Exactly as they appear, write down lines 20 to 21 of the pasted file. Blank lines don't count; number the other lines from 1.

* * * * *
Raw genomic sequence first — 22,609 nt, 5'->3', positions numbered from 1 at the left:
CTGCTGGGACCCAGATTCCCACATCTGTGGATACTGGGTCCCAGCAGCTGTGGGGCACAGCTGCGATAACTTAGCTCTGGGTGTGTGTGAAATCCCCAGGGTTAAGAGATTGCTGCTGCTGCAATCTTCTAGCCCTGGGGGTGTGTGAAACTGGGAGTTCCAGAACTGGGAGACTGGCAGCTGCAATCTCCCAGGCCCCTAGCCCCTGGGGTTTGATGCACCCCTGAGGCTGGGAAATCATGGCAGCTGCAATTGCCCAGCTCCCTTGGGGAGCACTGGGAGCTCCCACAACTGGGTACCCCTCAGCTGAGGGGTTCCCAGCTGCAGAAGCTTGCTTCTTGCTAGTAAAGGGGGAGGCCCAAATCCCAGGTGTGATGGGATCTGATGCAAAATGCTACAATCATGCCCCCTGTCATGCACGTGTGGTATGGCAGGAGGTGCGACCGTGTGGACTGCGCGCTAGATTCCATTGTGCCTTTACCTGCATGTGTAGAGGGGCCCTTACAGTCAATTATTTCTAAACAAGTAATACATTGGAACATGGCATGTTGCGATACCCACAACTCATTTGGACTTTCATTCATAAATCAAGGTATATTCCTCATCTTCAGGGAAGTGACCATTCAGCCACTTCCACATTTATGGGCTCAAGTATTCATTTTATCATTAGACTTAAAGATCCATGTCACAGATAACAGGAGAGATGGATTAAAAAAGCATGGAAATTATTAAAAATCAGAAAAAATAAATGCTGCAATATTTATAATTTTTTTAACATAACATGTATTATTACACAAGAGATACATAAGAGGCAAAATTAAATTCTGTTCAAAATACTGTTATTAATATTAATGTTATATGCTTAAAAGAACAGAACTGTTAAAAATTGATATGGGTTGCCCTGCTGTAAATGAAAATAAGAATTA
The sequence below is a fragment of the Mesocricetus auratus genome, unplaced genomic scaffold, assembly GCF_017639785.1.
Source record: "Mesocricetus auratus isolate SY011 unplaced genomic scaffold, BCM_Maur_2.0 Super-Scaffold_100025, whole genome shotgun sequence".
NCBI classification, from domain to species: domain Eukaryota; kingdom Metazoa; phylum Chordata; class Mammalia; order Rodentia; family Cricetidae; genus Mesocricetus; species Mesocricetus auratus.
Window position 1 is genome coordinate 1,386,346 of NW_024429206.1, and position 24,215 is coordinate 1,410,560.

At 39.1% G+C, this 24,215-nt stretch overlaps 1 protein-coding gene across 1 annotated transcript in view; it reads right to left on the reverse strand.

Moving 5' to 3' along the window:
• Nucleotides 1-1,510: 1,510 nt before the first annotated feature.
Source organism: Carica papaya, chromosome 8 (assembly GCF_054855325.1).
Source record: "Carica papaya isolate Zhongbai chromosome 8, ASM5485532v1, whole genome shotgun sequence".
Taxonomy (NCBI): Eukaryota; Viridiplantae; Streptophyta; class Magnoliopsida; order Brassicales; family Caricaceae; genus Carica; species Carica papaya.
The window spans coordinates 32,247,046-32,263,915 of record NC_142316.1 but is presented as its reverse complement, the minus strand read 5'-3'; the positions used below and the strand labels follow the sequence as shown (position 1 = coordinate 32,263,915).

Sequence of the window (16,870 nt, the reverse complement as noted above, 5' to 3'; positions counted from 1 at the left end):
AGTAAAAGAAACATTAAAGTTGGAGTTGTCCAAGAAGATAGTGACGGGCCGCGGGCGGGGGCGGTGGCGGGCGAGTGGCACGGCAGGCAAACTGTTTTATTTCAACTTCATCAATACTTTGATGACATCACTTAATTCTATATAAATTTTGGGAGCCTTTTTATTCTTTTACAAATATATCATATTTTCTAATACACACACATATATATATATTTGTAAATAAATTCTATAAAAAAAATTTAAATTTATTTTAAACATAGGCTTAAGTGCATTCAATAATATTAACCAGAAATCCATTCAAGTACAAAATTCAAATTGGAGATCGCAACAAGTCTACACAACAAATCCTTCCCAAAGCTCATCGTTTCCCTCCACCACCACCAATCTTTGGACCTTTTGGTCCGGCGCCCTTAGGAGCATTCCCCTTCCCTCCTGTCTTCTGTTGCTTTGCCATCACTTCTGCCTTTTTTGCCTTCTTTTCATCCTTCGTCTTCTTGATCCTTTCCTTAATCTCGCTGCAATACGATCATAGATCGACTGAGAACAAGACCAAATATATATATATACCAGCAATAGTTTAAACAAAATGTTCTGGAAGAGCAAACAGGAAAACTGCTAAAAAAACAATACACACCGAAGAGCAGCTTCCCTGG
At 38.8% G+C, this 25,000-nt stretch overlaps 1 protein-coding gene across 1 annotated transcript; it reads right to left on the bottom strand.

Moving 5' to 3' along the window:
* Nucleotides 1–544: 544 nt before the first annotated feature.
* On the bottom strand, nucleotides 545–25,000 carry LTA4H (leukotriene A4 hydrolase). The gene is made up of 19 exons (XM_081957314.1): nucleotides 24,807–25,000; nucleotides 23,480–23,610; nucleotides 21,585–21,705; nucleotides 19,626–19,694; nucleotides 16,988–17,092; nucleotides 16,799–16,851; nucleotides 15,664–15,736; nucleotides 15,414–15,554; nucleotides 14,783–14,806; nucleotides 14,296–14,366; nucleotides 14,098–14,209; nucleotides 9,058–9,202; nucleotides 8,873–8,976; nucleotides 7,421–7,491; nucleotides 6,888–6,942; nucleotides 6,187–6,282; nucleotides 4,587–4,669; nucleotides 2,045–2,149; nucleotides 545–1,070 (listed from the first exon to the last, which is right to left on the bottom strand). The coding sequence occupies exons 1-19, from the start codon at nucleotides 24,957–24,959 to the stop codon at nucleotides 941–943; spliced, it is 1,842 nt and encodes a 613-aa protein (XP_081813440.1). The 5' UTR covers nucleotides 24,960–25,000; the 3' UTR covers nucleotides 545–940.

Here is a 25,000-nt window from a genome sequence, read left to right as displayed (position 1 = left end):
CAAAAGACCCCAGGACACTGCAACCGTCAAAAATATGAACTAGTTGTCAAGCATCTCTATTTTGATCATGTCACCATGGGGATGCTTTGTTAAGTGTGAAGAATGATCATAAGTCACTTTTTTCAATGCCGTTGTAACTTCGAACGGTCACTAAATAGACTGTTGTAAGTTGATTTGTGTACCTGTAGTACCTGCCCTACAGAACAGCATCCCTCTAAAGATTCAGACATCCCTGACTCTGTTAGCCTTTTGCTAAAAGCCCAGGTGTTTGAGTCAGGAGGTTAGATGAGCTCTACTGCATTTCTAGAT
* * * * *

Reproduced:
Here is a 25,000-nt window from a genome sequence, read left to right as displayed (position 1 = left end):
CAAAAGACCCCAGGACACTGCAACCGTCAAAAATATGAACTAGTTGTCAAGCATCTCTATTTTGATCATGTCACCATGGGGATGCTTTGTTAAGTGTGAAGAATGATCATAAGTCACTTTTTTCAATGCCGTTGTAACTTCGAACGGTCACTAAATAGACTGTTGTAAGTTGATTTGTGTACCTGTAGTACCTGCCCTACAGAACAGCATCCCTCTAAAGATTCAGACATCCCTGACTCTGTTAGCCTTTTGCTAAAAGCCCAGGTGTTTGAGTCAGGAGGTTAGATGAGCTCTACTGCATTTCTAGAT